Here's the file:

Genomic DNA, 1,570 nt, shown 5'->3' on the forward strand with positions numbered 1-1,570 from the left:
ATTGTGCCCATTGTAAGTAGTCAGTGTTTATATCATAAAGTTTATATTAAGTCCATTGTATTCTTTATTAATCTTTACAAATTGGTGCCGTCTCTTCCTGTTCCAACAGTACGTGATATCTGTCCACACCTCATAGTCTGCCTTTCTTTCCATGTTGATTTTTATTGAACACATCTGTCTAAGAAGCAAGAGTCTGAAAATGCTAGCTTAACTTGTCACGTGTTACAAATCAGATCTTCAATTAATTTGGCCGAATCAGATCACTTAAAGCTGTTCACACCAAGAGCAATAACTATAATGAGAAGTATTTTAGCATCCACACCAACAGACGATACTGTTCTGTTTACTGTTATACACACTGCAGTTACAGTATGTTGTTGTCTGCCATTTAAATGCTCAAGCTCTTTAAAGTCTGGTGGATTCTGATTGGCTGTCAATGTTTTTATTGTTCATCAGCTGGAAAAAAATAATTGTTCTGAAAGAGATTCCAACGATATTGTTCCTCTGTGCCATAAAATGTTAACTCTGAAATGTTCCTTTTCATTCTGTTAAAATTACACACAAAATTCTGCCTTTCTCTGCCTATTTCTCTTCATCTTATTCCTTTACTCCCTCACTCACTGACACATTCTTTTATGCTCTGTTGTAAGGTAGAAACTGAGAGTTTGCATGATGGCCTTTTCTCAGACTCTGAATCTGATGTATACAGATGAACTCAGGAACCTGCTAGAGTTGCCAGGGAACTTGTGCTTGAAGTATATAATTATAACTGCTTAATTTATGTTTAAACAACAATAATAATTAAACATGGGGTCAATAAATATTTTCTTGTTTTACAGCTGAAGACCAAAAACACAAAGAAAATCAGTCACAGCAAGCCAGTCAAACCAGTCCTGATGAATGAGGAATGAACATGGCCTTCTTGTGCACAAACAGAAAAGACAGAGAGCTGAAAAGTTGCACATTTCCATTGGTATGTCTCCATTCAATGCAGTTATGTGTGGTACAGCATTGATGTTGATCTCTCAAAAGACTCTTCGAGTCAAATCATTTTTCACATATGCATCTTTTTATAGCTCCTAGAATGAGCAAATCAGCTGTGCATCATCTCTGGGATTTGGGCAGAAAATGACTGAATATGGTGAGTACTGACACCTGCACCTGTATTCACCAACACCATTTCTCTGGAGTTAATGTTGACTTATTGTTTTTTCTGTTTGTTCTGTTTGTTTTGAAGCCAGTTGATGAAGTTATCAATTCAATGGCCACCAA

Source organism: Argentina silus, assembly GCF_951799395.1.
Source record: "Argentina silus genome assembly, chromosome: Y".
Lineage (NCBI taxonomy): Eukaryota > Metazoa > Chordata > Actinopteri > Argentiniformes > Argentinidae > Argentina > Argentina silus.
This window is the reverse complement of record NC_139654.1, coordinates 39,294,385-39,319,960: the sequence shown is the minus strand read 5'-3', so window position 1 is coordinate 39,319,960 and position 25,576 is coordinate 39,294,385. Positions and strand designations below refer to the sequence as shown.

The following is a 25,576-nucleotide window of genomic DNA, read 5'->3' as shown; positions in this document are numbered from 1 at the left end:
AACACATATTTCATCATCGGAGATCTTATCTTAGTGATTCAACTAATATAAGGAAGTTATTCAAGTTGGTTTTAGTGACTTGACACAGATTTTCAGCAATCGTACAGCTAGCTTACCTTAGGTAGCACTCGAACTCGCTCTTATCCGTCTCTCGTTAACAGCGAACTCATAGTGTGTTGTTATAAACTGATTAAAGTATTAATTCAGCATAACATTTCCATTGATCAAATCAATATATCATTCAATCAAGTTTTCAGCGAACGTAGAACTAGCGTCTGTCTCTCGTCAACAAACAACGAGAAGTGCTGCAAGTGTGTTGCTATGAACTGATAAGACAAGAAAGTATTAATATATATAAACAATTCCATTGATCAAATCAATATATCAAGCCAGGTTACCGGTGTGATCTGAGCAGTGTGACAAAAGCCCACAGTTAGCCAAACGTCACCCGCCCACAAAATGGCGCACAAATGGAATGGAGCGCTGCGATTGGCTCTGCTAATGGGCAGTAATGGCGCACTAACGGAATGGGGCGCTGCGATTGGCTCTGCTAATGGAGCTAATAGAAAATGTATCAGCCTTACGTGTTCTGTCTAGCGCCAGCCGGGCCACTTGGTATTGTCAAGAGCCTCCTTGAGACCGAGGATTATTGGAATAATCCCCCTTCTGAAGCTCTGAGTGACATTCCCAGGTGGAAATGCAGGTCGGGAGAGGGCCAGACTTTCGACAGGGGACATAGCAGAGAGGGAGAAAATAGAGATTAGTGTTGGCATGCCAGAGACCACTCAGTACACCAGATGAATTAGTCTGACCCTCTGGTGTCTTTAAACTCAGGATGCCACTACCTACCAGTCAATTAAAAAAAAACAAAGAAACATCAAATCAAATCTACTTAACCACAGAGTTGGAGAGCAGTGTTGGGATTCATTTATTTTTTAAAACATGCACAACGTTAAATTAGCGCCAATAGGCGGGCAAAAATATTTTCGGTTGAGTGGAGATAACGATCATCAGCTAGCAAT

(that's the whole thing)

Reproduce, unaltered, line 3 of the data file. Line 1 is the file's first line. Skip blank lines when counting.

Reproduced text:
Source organism: Argentina silus, assembly GCF_951799395.1.